How to Take Your Family History Search to the Next Level
I never met my great-grandparents. I don’t even have pictures of all of them. I can visit their graves, get copies of their marriage and death certificates, read about their hometowns, but that doesn’t really tell me who they were as people. I don’t know what people liked about them, or even if they were liked at all.
I’ve been researching my family history for about 30 years now, and I’d pretty much given up on knowing much more about my ancestors, until recently. I’ve spent countless hours, and dare I say dollars, on researching via Ancestry.
When I first started, much of the information that Ancestry provides for a fairly hefty fee was being shared online for nothing. Every so often, they come up with some new material I haven’t had access to before, so I still check in from time to time. The DNA aspect is particularly intriguing.
Interestingly, the biggest breakthroughs I’ve had in recent years have been via old school methods. Finding someone to talk to who knows something you don’t can unlock doors that record searching never can. One of my Polish relatives, I didn’t know I had, contacted me and cleared up a mystery that had puzzled me all my life: why didn’t my grandfather tell anybody about his family?
My father and his siblings didn’t know their father’s parents' names or if he had any siblings. He didn’t regale them with stories about the old country. When my Aunt Sadie was asked to make a family tree for a school project, he wouldn’t tell her anything.
I had always wondered if he’d had a falling out with them, or if everyone had died in an epidemic or something. Imagine my surprise to learn from my cousin Tomasz that none of that was true.
Things were pretty bleak when my grandfather left for America in 1905. A bad recession made finding work difficult. Poland did not exist as a country, and ethnic Poles were second-class citizens, denied an education. Revolution was in the air, and young men were being conscripted into the Russian army. It made sense for someone with a trade (tailoring) like my grandfather to cut his losses and head for the Land of Opportunity.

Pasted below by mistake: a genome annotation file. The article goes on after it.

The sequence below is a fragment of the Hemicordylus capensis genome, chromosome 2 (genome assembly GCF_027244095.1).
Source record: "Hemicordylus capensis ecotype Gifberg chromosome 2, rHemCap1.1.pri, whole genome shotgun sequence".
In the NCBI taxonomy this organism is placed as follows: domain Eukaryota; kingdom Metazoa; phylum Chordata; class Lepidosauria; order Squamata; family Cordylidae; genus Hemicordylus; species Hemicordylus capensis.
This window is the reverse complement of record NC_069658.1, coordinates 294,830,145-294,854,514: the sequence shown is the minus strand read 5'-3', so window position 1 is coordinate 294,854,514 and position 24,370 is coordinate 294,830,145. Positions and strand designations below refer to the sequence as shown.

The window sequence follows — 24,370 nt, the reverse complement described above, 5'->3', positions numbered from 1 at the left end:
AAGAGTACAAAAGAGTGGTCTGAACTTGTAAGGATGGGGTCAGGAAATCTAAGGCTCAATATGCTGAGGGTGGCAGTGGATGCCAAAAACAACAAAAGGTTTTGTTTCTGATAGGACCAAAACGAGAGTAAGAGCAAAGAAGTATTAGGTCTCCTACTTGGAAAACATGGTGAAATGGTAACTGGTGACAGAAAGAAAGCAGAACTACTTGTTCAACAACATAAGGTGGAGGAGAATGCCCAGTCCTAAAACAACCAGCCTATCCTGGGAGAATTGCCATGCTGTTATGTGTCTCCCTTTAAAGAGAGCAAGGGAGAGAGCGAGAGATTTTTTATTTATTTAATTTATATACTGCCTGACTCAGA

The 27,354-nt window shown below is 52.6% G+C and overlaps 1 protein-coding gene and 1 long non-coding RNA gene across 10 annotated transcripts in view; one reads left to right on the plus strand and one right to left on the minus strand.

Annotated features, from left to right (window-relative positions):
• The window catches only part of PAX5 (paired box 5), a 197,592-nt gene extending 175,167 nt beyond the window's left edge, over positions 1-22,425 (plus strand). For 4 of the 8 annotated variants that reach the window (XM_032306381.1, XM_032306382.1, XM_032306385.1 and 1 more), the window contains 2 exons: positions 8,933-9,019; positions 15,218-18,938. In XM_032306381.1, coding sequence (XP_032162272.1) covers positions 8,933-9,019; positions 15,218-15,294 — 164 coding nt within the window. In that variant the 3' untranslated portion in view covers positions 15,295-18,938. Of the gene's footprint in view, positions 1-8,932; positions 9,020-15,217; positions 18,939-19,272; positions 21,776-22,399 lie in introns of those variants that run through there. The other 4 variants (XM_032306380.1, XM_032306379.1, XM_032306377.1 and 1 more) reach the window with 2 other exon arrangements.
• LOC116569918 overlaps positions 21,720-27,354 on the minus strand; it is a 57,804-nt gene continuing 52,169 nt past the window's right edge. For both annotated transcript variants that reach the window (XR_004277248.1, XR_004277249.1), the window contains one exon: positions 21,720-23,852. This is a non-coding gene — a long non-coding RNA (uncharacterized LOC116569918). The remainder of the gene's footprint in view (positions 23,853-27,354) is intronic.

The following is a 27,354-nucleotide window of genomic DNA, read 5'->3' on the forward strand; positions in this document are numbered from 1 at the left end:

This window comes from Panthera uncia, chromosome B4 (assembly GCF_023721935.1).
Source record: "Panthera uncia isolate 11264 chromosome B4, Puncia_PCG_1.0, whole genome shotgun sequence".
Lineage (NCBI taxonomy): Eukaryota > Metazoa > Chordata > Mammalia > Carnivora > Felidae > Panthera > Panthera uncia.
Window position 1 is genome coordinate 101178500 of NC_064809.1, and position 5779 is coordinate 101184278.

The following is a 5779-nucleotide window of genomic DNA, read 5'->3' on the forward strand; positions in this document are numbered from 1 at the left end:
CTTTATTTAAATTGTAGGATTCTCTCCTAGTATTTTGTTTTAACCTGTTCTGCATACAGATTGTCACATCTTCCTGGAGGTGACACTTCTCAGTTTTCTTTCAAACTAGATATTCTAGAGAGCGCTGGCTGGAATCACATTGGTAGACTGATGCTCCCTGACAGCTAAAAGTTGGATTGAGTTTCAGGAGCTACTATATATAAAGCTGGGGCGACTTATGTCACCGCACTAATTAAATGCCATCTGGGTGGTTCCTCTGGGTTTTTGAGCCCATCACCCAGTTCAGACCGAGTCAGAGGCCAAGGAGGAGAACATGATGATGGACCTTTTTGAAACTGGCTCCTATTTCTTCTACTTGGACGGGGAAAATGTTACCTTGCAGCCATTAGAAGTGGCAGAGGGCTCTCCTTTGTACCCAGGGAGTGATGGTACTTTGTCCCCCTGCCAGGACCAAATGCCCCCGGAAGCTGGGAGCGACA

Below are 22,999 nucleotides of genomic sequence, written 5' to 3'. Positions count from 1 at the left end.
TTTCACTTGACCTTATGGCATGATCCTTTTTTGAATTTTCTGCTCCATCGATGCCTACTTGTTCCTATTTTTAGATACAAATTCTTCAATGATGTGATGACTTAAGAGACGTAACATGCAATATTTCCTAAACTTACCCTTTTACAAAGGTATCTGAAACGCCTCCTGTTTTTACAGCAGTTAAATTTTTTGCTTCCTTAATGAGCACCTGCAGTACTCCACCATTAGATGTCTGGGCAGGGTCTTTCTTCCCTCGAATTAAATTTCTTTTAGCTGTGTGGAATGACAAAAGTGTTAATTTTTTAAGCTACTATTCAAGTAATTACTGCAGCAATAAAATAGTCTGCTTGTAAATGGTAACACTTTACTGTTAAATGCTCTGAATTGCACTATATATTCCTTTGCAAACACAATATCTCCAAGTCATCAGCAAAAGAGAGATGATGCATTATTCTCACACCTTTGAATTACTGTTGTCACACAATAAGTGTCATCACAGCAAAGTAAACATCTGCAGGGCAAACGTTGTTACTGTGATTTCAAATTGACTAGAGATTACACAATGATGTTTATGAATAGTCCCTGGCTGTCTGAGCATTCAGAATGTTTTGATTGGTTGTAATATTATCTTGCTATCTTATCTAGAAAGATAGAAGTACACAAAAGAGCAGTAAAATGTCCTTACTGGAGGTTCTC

I didn’t know that my grandfather stayed in touch with his family in Poland for years. He sent them letters with money and photographs of his children.
My grandfather had brothers and sisters, as well as half brothers and sisters. My great grandfather had been married twice. The reason my grandfather didn’t speak of his family back in Poland was because he didn’t want his children to try to contact them. It wasn’t safe. Anyone in communication with Americans during the Soviet era ran the risk of ending up in a labor camp or worse. His silence was in an effort to protect them.
My Polish cousin said that one of my grandfather’s sisters kept his letters secreted under the floor until paranoia finally prompted her to destroy them. Still, I was happy to know that my grandfather didn’t forget his family and did what he could to help them.
I also recently found out more about my one of my Irish great-grandfathers. My grandmother, who helped raise me, always spoke of him with great affection. I knew he’d been a builder and worked on some important buildings in the Northeast. He was from County Sligo, but he met and married my great grandmother in Ballaghaderreen, a town on Mayo and Roscommon's border. My grandmother was born there in 1880, and her family emigrated to America when she was a baby.
For years I searched in vain for the ship’s record showing my grandmother’s family’s arrival in America. Since they lived in New York, I assumed they had entered the United States there. Ellis Island was not set up when they arrived, so they would have come through Castle Garden, the records of which are not as easy to access.
On the off chance that my grandmother still had relatives in her home town, I posted information about her family on a Facebook page called “Ballaghaderreen Then and Now.” Within minutes a woman shared my grandmother’s birth record, which she found online. It held a few surprises.
First of all, my grandmother had apparently been born on October 31, Halloween, rather than on November 1, All Saint’s Day, as she had always claimed. (She was very religious, and I imagine she preferred the one holiday over the other.) The next surprise was that my great grandfather was already in America when she was born in Boston.
The State of Massachusetts provides a free search of ships manifests from 1848 to 1891. I quickly found the record of my grandmother and her mother’s arrival. I also learned that my great grandfather had signed on as a ship’s carpenter on a ship bound for Canada, and then entered the U.S. from there.
That one little clue on a birth record I didn’t even know existed led to a wealth of information. If I had stuck to Ancestry, I might never have found it, but I took a chance that someone out there knew something I didn’t know, and I was right. It’s true what they say, it never hurts to ask, and sometimes it helps a lot!
©2020, Denise Shelton. All rights reserved.